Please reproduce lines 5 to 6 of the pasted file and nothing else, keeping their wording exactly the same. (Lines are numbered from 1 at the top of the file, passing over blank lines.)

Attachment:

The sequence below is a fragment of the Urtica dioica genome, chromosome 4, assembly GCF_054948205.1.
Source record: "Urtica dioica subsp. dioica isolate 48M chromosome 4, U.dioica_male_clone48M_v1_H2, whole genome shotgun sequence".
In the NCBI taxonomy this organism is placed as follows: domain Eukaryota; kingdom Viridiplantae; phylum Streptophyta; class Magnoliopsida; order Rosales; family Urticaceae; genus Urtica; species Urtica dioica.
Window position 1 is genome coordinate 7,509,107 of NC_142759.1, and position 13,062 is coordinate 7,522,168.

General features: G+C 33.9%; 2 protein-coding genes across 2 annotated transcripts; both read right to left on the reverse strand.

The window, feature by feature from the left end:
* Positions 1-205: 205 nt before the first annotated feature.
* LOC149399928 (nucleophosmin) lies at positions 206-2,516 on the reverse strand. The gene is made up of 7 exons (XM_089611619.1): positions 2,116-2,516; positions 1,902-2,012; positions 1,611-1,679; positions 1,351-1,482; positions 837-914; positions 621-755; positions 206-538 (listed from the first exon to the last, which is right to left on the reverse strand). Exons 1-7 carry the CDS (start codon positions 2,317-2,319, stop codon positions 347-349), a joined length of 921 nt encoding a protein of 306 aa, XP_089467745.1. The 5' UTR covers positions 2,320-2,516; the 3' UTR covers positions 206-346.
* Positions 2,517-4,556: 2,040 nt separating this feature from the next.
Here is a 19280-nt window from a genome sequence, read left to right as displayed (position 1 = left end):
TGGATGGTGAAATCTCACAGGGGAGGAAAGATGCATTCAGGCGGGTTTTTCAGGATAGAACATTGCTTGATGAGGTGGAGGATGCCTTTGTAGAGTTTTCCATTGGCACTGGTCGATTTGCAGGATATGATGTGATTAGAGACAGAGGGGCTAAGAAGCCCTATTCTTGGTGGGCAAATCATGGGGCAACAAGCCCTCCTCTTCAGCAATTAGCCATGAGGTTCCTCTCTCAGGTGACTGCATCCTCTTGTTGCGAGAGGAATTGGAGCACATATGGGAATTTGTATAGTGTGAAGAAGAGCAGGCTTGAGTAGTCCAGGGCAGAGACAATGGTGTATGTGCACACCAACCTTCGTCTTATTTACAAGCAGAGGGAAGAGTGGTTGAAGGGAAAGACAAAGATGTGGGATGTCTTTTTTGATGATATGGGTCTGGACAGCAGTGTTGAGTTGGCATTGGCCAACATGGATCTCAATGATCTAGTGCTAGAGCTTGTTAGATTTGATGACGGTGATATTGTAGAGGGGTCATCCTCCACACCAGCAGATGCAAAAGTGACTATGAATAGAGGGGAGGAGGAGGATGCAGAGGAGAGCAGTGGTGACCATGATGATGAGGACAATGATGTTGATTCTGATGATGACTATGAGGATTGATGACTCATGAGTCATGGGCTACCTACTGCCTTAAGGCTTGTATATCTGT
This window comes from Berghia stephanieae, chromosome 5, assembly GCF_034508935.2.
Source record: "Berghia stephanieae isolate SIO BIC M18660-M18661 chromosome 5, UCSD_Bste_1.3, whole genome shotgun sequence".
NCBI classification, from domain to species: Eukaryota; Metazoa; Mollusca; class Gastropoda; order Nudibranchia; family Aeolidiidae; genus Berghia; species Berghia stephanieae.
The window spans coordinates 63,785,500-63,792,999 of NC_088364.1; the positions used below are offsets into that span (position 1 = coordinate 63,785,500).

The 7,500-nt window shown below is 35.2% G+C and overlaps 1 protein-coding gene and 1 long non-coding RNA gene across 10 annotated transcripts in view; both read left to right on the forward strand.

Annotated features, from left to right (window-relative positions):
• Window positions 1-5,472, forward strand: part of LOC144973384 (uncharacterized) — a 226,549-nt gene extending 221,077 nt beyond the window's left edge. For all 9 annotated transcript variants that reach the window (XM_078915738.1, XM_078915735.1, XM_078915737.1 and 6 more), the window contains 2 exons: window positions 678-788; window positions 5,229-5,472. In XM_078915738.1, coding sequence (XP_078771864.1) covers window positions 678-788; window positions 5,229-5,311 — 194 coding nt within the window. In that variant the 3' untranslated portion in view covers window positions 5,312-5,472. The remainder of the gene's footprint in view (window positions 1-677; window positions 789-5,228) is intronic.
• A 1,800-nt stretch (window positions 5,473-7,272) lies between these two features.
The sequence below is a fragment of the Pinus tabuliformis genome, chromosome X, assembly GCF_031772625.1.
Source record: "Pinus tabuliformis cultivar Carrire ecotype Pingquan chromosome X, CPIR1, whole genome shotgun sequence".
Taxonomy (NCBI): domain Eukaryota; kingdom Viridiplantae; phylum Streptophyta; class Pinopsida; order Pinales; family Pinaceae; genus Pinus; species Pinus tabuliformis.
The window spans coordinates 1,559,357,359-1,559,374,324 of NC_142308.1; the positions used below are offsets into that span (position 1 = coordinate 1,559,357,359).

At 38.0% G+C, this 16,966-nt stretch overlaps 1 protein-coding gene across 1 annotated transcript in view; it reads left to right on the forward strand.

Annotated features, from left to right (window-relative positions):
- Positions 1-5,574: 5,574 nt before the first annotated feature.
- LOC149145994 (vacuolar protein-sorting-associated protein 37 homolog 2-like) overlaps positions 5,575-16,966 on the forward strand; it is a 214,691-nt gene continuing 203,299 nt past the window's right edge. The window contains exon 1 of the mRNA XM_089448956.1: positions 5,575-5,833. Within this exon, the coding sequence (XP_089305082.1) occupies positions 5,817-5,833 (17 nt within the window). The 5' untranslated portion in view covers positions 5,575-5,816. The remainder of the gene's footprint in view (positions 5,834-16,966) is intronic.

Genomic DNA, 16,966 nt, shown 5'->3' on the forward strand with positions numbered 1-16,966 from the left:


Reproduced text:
General features: G+C 33.9%; 2 protein-coding genes across 2 annotated transcripts; both read right to left on the reverse strand.

The window, feature by feature from the left end: